The world’s population is ageing across all regions of the world. Extraordinary developments in technology, medicine and public hygiene over the last 100 years have resulted in increasing numbers of people living longer than ever before, with better health and the prospect of a more active life long into old age. This trend coupled with a decline in fertility is resulting in a fast growing population of people 60 years and over in many countries around the world. At present, people over 60 years old outnumber children under five years of age. By 2050, this number of people over 60 years old will have grown to also outnumber those under 15 years of age. Further, the proportion of those aged 80 years and over is increasing at a faster rate than the 60+ population as a whole. Projections suggest that the number of centenarians in the world will rise from 449,000 in 2015 to 3.4 million in 2050.
Figure 1: Number and proportion of older people globally in 2015, 2030, 2050
Data source: UNDESA Population Division. (2015). World population prospects: the 2015 revision;
chart taken from HelpAge International (2015).
There are marked differences in the rate of population change between different regions. Sub-Saharan Africa remains the ‘youngest’ region – only 4.8% of its population is over 60, compared with 23.9% in Europe (the world’s oldest region). Yet by 2050 there will be 215 million people aged over 60 years in the region, triple the number there is today. Japan is currently the only country in the world with 30% of its population aged 60 or over. By 2050, 58 countries will have nearly one in three people aged 60+.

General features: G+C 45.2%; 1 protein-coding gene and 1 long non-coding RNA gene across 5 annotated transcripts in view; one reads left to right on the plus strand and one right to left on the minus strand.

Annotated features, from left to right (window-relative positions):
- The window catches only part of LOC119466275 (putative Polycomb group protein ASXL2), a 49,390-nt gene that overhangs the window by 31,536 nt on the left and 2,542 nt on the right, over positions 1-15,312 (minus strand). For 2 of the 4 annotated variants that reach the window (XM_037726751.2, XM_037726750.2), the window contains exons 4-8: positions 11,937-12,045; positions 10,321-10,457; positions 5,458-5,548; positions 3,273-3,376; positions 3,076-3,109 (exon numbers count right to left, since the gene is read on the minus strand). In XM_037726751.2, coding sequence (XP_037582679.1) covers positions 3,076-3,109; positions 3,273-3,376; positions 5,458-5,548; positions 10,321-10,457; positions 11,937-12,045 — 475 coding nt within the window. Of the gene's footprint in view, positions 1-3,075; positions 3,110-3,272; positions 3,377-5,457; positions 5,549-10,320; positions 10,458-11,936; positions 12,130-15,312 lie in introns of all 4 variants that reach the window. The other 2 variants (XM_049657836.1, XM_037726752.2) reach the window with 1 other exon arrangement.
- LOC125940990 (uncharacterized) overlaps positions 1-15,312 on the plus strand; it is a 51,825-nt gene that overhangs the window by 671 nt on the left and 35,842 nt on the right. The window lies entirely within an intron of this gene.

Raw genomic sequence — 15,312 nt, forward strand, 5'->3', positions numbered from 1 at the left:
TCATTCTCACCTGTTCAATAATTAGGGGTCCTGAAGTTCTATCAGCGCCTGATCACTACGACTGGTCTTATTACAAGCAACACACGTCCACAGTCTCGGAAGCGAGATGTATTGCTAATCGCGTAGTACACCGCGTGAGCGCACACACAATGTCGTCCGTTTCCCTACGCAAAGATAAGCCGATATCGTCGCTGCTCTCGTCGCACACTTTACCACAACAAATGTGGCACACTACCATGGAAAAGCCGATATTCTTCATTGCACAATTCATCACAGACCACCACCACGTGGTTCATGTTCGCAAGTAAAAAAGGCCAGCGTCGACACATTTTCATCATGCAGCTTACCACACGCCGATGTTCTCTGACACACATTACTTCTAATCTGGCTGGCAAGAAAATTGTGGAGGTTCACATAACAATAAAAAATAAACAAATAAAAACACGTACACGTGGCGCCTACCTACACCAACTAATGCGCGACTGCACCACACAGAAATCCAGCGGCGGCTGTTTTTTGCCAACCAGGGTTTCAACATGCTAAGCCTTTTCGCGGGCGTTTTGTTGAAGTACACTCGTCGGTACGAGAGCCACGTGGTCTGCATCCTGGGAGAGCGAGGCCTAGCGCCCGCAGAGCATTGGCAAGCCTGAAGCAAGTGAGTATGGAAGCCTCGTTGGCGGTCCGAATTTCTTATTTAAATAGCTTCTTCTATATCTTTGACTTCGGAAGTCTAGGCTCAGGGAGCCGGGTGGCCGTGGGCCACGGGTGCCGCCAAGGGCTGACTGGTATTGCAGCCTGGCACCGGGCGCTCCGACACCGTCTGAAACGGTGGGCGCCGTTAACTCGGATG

Alarmingly, these demographic changes are most rapid in the developing world which, by 2050, will be home to eight out of 10 of the world’s over 60s. Between 2011 and 2032 Brazil will double its older population at approximately 5 and a half times the rate of France (between 1865 and 1980). The speed of population ageing, especially in low- and middle-income countries, has led many commentators to say that the developing world is “growing old before it grows rich”. There is a gap between longer life and the lag in the evolution of policies that protect and empower older people. As a result, population ageing will be a challenge for governments around the world yet to put in place responsive policy frameworks. In particular, many of the sub-Saharan, Middle Eastern and Asian countries fall short in identifying the challenges for health and inclusion of older people and also in their awareness of the potential of older people in being net contributors in the development process (Lloyd-Sherlock 2010; Aboderin & Ferreira 2009).
Ageing and development intersects with other social development concerns, too (Age International 2015). With urban populations steadily increasing around the globe, and concentrated in the developing world, ageing and health in urban settings are increasingly becoming major priority issues.